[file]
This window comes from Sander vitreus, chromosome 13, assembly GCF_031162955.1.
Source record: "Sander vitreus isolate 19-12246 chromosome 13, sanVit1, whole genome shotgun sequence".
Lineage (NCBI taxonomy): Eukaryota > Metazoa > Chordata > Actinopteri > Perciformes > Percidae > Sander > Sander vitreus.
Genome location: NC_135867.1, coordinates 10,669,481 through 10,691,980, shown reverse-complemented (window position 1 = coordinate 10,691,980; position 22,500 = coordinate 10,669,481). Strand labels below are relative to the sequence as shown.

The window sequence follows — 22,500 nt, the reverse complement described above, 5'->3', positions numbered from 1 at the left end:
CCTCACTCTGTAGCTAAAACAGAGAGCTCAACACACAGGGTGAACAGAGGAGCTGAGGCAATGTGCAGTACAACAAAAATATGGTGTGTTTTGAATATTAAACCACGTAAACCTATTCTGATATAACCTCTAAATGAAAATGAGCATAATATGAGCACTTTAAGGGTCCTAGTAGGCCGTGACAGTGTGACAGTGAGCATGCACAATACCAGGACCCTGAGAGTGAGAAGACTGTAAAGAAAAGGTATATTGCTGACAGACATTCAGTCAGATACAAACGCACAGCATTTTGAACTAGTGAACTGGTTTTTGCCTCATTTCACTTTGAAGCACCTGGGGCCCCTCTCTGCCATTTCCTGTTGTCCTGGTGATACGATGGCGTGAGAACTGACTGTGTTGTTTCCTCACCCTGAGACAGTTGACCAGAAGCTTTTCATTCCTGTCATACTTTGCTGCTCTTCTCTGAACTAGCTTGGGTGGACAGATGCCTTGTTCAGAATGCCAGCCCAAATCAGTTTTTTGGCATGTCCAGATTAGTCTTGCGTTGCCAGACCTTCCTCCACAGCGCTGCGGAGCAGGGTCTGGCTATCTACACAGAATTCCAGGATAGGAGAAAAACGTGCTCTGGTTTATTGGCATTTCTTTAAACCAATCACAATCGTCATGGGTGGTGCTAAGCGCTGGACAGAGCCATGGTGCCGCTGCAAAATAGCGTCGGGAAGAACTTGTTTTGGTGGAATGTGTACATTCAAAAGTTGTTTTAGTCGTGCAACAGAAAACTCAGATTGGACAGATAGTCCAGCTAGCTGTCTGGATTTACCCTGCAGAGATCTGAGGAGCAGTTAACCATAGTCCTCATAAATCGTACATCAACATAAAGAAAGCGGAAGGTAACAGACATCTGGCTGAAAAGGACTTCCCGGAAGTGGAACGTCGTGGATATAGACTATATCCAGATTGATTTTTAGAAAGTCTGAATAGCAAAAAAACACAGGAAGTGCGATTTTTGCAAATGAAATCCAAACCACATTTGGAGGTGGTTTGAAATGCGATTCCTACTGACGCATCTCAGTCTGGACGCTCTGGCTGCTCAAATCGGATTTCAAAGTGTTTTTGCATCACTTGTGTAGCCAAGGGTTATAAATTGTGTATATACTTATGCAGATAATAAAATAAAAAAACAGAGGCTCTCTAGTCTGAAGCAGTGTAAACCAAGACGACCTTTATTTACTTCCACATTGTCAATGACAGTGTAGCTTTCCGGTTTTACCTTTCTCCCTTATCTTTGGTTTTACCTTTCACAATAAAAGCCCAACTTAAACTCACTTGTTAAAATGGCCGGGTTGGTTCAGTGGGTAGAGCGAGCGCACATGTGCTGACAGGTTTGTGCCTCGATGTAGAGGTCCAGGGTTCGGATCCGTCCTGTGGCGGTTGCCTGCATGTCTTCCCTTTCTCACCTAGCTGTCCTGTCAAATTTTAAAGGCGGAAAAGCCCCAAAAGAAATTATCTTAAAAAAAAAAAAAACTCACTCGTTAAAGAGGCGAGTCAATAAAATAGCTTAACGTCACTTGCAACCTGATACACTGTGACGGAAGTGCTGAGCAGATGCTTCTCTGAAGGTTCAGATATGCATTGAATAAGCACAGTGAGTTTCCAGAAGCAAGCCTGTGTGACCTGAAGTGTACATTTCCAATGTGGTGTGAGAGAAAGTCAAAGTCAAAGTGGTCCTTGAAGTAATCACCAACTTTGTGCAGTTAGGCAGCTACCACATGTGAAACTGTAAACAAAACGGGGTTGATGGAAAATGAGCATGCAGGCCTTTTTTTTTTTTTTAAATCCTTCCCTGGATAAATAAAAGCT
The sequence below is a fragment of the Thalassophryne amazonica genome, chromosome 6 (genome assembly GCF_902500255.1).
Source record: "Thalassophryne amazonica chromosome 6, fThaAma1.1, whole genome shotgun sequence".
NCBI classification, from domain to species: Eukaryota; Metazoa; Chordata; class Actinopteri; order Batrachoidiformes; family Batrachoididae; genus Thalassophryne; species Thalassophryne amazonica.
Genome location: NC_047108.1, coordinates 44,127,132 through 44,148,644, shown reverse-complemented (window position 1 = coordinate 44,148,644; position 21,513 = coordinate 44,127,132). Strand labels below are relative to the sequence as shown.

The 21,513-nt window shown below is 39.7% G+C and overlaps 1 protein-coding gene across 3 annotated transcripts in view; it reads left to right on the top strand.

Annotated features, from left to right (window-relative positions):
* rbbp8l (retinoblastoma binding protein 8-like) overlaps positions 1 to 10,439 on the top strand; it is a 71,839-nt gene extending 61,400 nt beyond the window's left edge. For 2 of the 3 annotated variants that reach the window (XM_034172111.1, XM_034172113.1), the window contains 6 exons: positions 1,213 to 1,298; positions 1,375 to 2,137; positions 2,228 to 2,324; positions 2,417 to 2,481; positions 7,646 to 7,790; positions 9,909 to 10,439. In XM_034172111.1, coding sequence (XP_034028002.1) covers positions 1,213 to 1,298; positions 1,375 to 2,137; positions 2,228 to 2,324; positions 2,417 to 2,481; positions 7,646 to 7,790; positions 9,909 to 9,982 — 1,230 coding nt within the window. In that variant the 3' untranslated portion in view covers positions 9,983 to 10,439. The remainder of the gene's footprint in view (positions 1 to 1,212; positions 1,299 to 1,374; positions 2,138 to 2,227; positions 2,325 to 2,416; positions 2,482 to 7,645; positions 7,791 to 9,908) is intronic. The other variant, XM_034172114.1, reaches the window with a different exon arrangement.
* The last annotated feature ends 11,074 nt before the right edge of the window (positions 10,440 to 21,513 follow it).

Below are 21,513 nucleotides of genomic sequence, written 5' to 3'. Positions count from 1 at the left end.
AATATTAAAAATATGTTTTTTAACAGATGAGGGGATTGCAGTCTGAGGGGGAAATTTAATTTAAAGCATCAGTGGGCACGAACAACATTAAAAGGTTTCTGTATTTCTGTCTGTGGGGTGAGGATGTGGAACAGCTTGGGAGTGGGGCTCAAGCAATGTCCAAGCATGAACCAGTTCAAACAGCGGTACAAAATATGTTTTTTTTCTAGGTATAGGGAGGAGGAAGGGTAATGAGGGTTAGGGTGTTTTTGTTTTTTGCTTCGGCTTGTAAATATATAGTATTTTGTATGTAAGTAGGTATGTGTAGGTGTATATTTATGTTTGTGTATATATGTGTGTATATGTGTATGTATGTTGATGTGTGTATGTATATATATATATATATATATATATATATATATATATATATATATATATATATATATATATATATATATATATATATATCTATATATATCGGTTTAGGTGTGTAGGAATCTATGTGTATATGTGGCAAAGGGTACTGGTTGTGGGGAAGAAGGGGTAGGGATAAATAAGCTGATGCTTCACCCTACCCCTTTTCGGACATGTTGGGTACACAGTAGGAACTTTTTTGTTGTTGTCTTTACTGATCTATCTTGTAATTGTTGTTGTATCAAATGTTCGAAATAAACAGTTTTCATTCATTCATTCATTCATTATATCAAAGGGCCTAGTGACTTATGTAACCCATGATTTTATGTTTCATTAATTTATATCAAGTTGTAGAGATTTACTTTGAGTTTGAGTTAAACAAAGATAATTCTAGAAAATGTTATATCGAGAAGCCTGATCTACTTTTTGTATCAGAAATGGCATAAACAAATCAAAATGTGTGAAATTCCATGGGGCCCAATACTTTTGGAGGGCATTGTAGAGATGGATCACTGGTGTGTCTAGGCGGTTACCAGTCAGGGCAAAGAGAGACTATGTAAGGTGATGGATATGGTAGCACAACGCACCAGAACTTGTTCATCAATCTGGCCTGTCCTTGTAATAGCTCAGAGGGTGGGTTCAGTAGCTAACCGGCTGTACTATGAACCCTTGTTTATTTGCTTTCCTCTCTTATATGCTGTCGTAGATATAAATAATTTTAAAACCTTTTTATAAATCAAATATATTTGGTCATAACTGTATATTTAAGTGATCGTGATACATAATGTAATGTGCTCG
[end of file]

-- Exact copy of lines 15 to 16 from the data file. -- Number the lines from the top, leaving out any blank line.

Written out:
Below are 21,513 nucleotides of genomic sequence, written 5' to 3'. Positions count from 1 at the left end.
AATATTAAAAATATGTTTTTTAACAGATGAGGGGATTGCAGTCTGAGGGGGAAATTTAATTTAAAGCATCAGTGGGCACGAACAACATTAAAAGGTTTCTGTATTTCTGTCTGTGGGGTGAGGATGTGGAACAGCTTGGGAGTGGGGCTCAAGCAATGTCCAAGCATGAACCAGTTCAAACAGCGGTACAAAATATGTTTTTTTTCTAGGTATAGGGAGGAGGAAGGGTAATGAGGGTTAGGGTGTTTTTGTTTTTTGCTTCGGCTTGTAAATATATAGTATTTTGTATGTAAGTAGGTATGTGTAGGTGTATATTTATGTTTGTGTATATATGTGTGTATATGTGTATGTATGTTGATGTGTGTATGTATATATATATATATATATATATATATATATATATATATATATATATATATATATATATATATATATATATATATATATCTATATATATCGGTTTAGGTGTGTAGGAATCTATGTGTATATGTGGCAAAGGGTACTGGTTGTGGGGAAGAAGGGGTAGGGATAAATAAGCTGATGCTTCACCCTACCCCTTTTCGGACATGTTGGGTACACAGTAGGAACTTTTTTGTTGTTGTCTTTACTGATCTATCTTGTAATTGTTGTTGTATCAAATGTTCGAAATAAACAGTTTTCATTCATTCATTCATTCATTATATCAAAGGGCCTAGTGACTTATGTAACCCATGATTTTATGTTTCATTAATTTATATCAAGTTGTAGAGATTTACTTTGAGTTTGAGTTAAACAAAGATAATTCTAGAAAATGTTATATCGAGAAGCCTGATCTACTTTTTGTATCAGAAATGGCATAAACAAATCAAAATGTGTGAAATTCCATGGGGCCCAATACTTTTGGAGGGCATTGTAGAGATGGATCACTGGTGTGTCTAGGCGGTTACCAGTCAGGGCAAAGAGAGACTATGTAAGGTGATGGATATGGTAGCACAACGCACCAGAACTTGTTCATCAATCTGGCCTGTCCTTGTAATAGCTCAGAGGGTGGGTTCAGTAGCTAACCGGCTGTACTATGAACCCTTGTTTATTTGCTTTCCTCTCTTATATGCTGTCGTAGATATAAATAATTTTAAAACCTTTTTATAAATCAAATATATTTGGTCATAACTGTATATTTAAGTGATCGTGATACATAATGTAATGTGCTCG